Roz On


For the record, I am not against requiring federal labeling of food containing genetically modified organisms (GMO). As Chair of Senate Commerce & Consumer Protection Committee, I recognize that consumers want to know what their food contains and make their own decisions. I read labels myself, looking for sodium, calories, saturated fats and items that can cause allergic reactions.

However, the GMO labeling issue is complex, requiring scientific consensus of all applicable factors, as well as more study of overall effects and ramifications. So, while I agree in principle with Rep. Tulsi Gabbard’s GMO labeling bill, I feel this is a matter for the U.S. Congress and the Federal FDA not the State, to research and regulate.

There are some matters that require uniformity in the law so that smaller populations are not disadvantaged. GMO labeling is becoming an issue where government actions need to be standardized and clearly understood by all before impacting the community-at-large.


For the entire 12 years of my elementary, middle school, and high school years, I did not go to school with one black child, although there were plenty of black children in my town. They went to a separate school system – and it wasn’t equal.

I’ve seen up close and personal the ugly face of discrimination, and with every minority group, you simply don’t put their rights on the ballot for a popular vote, because like the decision to get rid of so called separate but equal doctrine in education, if we had put that on the ballot, do you think that those black schools would have gone out of existence in the state of Texas?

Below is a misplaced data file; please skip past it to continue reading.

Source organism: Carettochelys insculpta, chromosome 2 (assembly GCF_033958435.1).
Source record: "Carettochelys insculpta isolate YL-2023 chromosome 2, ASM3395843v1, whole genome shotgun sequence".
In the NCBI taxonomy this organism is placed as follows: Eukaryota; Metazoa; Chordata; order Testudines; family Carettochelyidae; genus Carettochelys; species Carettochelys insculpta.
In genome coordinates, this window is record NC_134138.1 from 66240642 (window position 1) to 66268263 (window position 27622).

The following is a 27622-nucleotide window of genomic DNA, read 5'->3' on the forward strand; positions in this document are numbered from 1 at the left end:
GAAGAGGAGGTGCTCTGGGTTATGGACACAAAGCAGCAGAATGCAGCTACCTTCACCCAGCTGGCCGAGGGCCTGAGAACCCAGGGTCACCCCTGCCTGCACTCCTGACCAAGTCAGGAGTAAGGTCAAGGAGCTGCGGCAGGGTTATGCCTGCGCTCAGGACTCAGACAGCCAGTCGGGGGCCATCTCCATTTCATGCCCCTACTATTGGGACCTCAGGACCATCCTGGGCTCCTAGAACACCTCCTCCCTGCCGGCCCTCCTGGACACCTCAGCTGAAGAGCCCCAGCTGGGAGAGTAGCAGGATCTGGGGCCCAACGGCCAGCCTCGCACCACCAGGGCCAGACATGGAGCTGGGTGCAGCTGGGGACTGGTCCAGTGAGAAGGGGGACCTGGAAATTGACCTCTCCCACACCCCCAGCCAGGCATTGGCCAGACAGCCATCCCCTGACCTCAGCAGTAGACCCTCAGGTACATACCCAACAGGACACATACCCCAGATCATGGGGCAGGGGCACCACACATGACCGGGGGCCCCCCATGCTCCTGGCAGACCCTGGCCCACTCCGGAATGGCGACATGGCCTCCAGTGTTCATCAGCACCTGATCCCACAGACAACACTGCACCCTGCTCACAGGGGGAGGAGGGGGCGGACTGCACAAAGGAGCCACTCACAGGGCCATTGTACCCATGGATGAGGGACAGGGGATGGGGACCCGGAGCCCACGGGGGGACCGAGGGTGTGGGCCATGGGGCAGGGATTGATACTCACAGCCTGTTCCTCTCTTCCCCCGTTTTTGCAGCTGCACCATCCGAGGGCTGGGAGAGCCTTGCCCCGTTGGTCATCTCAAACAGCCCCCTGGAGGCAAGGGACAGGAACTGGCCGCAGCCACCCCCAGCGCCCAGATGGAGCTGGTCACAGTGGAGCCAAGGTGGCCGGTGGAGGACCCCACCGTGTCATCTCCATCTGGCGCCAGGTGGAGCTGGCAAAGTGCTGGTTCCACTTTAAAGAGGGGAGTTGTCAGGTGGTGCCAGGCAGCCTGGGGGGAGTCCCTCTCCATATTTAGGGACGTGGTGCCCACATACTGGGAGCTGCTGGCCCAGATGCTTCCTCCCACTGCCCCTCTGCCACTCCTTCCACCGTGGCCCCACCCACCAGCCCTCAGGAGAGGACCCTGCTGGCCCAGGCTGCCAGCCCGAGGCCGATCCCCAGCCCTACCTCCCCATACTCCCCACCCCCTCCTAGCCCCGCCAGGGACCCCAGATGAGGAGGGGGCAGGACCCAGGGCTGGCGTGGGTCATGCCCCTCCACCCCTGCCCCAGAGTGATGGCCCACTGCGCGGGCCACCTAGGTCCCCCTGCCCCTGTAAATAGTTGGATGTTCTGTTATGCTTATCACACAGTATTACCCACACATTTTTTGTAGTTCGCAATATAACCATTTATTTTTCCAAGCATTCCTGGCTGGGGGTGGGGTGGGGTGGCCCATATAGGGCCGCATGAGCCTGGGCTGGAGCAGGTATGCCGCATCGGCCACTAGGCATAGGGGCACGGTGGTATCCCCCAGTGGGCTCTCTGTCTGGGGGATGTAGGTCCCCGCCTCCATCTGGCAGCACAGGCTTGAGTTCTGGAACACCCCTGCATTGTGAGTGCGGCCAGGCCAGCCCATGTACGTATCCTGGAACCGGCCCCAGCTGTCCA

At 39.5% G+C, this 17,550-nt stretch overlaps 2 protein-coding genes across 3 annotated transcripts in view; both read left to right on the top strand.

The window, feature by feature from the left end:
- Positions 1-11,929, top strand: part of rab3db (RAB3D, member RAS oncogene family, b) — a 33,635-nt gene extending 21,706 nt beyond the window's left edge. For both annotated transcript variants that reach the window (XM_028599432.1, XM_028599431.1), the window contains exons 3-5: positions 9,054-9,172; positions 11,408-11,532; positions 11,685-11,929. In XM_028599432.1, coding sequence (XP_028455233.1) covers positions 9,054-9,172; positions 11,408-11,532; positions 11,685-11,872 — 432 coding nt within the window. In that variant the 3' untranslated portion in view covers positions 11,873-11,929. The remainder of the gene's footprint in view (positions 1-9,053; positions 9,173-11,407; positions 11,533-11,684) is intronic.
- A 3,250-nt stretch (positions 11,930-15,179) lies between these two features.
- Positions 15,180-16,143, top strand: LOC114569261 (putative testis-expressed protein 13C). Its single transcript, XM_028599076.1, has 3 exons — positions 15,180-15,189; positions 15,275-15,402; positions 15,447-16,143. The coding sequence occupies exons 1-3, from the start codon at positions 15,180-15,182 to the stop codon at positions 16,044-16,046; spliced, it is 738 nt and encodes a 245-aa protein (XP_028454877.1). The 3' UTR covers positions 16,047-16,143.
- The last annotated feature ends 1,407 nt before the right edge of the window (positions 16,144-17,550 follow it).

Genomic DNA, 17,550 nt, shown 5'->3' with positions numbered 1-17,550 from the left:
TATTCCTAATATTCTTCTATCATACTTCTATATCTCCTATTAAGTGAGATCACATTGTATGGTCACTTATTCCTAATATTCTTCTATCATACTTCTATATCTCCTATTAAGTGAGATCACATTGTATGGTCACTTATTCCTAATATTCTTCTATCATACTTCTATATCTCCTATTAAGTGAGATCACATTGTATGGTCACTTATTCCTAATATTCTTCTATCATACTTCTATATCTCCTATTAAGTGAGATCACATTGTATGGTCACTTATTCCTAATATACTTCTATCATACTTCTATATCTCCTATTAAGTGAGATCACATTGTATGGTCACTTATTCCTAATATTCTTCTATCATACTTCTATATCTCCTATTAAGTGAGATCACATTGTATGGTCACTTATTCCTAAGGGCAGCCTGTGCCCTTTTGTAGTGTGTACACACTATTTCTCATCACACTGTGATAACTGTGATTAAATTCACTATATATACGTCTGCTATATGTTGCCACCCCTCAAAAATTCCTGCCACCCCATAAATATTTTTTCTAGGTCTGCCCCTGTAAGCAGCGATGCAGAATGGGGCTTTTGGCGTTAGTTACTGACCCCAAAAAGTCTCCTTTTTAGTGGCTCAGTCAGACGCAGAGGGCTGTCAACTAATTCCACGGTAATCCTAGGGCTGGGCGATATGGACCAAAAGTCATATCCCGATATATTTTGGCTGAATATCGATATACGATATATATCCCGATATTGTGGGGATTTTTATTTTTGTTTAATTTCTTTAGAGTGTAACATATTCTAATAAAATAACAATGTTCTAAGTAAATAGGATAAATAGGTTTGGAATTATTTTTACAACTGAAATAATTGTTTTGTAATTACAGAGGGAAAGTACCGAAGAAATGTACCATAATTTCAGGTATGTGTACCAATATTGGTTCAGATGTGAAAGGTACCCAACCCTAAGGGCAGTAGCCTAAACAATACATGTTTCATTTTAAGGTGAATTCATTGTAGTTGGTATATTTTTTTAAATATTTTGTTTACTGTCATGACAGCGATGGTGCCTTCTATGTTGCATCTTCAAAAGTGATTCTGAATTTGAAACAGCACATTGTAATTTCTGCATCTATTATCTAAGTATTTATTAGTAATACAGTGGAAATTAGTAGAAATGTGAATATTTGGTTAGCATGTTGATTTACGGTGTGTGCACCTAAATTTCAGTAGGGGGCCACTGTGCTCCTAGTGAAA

We wouldn’t have had any of the advancements in equal rights if they had been put up to a popular vote. Minorities don’t ever get their rights that way. That to me was one of the fundamental reasons we needed to move Senate Bill 1 forward. It is about equality of rights under the law. It’s about equal treatment and it’s about treating everyone with dignity and respect.

I firmly believe that equal rights delayed are equal rights denied. Perhaps the urgency was brought on by the Supreme Court’s action on the Defense of Marriage Act; but even if it hadn’t come from that, I still think allowing legal rights to same sex couples is an action we should have taken, and it’s appropriate to do it now.

There really is no room for hate in the 808.


One of our most significant accomplishments this 2014 session was passage of a bill to increase the minimum wage in Hawai’i. The bill gradually raises minimum wage from $7.75 to $10.10 by 2018. The bill marks the first time minimum wage has been raised since 2007. Meanwhile, our cost of living has risen steadily.

Hawai`i becomes only the third state in the nation to increase the minimum over ten dollars. In my mind, the best thing about the measure is that it will directly impact Hawai’i’s families — especially female wage earners.

Consider the fact that women in America essentially have to work three months longer than men in order to get the same pay and more women than men are in low-end jobs. Increasing the minimum wage to something more acceptable will help women close that gap. Currently, two in three minimum age workers are women and one in three are parents.

  • First increase Jan 1, 2015 of $.50/hr brings the rate to $7.75/hr.
  • Then minimum wage rates increase $.75/hr. annually with a $.85/hr increase on Jan 1, 2018 to bring it to $10.10